Kantar research shows that brands with an actualized purpose have experienced twice the growth of competitors.  It’s understandable since younger adults want to use brands that have a point of view and stand for something.

It’s not enough to have a singular brand identity.  Brands must have values that mirror those of their consumers.  And that’s not so easy to do.  Some 76% of marketers think their organization has a defined purpose, but only one in 10 have a corporate purpose statement that’s backed by a meaningful activation plan.

About 60% of consumers think brands should post about their opinions on social media, according to a Sprout Social study. Thirty-nine percent of consumers think brands should donate to social causes, and 37% think they should encourage their followers to do the same.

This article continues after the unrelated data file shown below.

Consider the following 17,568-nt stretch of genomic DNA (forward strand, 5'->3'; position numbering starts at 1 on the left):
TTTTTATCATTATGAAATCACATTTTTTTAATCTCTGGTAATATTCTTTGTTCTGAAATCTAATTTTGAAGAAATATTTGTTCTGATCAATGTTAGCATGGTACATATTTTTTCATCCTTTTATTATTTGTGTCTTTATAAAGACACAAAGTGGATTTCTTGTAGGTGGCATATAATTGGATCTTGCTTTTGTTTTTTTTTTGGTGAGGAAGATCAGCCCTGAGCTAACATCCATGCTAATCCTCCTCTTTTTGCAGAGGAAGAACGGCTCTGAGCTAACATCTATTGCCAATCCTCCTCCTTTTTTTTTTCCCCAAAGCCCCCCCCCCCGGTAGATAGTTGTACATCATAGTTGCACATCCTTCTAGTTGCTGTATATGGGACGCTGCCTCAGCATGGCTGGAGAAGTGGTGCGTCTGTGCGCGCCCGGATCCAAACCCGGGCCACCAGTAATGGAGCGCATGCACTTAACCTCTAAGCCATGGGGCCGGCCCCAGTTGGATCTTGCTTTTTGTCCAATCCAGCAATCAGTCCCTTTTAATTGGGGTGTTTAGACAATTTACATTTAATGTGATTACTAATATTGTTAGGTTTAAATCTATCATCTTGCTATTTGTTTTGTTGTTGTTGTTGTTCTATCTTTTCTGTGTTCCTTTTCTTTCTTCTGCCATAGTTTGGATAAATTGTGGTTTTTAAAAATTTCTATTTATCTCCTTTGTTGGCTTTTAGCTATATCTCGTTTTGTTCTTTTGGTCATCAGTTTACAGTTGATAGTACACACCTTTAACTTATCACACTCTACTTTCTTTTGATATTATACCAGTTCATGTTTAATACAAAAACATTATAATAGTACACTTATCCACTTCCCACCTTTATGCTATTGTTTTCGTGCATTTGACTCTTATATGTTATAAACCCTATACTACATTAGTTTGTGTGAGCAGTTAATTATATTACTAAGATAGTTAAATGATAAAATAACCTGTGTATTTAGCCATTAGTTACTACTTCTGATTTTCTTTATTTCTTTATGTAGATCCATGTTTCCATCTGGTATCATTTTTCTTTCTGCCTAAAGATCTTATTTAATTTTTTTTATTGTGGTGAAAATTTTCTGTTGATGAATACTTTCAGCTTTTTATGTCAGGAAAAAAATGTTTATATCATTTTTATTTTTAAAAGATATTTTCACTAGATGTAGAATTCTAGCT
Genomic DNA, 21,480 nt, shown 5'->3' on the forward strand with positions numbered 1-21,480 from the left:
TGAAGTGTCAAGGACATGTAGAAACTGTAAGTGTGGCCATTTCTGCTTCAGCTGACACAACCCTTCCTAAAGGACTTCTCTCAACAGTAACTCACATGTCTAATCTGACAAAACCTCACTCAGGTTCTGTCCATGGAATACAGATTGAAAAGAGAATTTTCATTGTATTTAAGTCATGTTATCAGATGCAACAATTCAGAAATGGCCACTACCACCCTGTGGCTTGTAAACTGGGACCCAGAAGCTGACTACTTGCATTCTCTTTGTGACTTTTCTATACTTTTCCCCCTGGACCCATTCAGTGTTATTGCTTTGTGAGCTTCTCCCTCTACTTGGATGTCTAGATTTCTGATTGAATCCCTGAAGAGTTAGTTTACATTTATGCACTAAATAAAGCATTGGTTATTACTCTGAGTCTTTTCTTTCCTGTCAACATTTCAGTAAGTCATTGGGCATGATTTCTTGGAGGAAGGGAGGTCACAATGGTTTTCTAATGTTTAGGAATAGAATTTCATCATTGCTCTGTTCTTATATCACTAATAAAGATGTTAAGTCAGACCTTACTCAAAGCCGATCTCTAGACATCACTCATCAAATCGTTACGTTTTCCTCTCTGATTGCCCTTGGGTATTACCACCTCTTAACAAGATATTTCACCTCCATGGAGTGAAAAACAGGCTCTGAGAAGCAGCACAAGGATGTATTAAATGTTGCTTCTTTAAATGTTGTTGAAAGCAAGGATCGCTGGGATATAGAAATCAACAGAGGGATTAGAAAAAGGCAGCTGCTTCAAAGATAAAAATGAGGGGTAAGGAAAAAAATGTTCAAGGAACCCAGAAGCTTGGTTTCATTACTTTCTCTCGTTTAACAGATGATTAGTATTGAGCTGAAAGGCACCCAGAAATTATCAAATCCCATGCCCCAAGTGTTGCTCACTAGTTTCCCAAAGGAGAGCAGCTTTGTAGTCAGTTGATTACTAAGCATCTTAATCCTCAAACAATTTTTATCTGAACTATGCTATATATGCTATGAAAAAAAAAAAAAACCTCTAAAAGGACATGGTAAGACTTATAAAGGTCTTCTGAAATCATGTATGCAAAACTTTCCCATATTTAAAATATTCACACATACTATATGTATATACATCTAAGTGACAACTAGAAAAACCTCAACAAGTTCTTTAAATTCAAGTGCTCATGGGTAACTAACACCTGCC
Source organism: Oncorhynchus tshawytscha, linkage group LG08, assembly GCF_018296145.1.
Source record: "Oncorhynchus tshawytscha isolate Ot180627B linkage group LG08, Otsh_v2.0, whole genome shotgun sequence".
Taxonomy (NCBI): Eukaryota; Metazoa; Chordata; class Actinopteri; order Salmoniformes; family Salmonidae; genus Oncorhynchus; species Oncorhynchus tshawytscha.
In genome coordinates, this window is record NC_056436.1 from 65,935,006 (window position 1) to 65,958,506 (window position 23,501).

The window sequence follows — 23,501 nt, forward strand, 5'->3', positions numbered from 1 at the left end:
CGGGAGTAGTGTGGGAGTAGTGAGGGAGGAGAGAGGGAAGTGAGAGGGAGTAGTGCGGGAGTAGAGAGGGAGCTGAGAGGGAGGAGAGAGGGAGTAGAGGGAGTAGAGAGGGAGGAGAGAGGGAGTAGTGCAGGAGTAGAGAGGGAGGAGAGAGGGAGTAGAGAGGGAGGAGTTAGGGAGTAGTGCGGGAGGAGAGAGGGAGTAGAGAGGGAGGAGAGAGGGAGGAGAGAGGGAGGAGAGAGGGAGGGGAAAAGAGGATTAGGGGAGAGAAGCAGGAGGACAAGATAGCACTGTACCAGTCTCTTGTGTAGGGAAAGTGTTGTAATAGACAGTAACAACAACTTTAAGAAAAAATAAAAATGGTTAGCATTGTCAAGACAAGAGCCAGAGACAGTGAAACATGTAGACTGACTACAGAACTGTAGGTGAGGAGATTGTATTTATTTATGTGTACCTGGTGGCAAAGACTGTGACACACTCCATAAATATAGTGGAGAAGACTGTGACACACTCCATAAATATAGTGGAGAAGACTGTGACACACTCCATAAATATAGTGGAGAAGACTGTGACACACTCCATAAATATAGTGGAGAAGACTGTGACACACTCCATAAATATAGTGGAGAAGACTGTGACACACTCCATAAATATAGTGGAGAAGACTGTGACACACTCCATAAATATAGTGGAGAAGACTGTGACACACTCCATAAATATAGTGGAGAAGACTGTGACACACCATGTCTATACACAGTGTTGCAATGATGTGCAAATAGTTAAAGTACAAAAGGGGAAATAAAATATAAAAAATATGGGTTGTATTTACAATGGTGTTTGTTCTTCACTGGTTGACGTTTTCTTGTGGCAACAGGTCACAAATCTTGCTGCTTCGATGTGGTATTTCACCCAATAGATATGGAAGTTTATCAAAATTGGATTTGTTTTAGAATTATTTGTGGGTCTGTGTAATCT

But standing for your brand purpose can be harder than you think.  Take for example the McDonald’s stunt to flip their iconic “M” to “W” during International Women’s Day.  Their female friendly action stirred up negative sentiments about lack of pay equality and sexual harassment with the company.

Kantar advises brands they must articulate their purpose, infuse their organization both internally and externally with their purpose and then amplify their purpose.  That’s still a tall order for many brands.

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